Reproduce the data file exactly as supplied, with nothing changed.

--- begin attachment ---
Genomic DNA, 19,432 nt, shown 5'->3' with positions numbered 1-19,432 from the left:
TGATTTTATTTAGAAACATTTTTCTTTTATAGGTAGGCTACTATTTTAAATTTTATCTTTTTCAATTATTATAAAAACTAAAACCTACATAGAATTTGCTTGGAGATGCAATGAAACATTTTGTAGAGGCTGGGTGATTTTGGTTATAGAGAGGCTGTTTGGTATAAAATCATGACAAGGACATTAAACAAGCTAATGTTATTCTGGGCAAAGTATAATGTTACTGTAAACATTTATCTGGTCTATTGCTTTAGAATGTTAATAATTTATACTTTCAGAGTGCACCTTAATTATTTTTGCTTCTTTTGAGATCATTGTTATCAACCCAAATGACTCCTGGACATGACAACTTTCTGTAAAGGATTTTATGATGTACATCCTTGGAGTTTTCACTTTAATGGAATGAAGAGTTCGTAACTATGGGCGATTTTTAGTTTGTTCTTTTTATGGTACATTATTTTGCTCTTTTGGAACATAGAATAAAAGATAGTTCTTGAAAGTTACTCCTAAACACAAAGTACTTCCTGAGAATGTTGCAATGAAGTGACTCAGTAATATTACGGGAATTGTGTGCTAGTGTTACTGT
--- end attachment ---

Genomic DNA, 19,432 nt, shown 5'->3' with positions numbered 1-19,432 from the left:
TGATTTTATTTAGAAACATTTTTCTTTTATAGGTAGGCTACTATTTTAAATTTTATCTTTTTCAATTATTATAAAAACTAAAACCTACATAGAATTTGCTTGGAGATGCAATGAAACATTTTGTAGAGGCTGGGTGATTTTGGTTATAGAGAGGCTGTTTGGTATAAAATCATGACAAGGACATTAAACAAGCTAATGTTATTCTGGGCAAAGTATAATGTTACTGTAAACATTTATCTGGTCTATTGCTTTAGAATGTTAATAATTTATACTTTCAGAGTGCACCTTAATTATTTTTGCTTCTTTTGAGATCATTGTTATCAACCCAAATGACTCCTGGACATGACAACTTTCTGTAAAGGATTTTATGATGTACATCCTTGGAGTTTTCACTTTAATGGAATGAAGAGTTCGTAACTATGGGCGATTTTTAGTTTGTTCTTTTTATGGTACATTATTTTGCTCTTTTGGAACATAGAATAAAAGATAGTTCTTGAAAGTTACTCCTAAACACAAAGTACTTCCTGAGAATGTTGCAATGAAGTGACTCAGTAATATTACGGGAATTGTGTGCTAGTGTTACTGT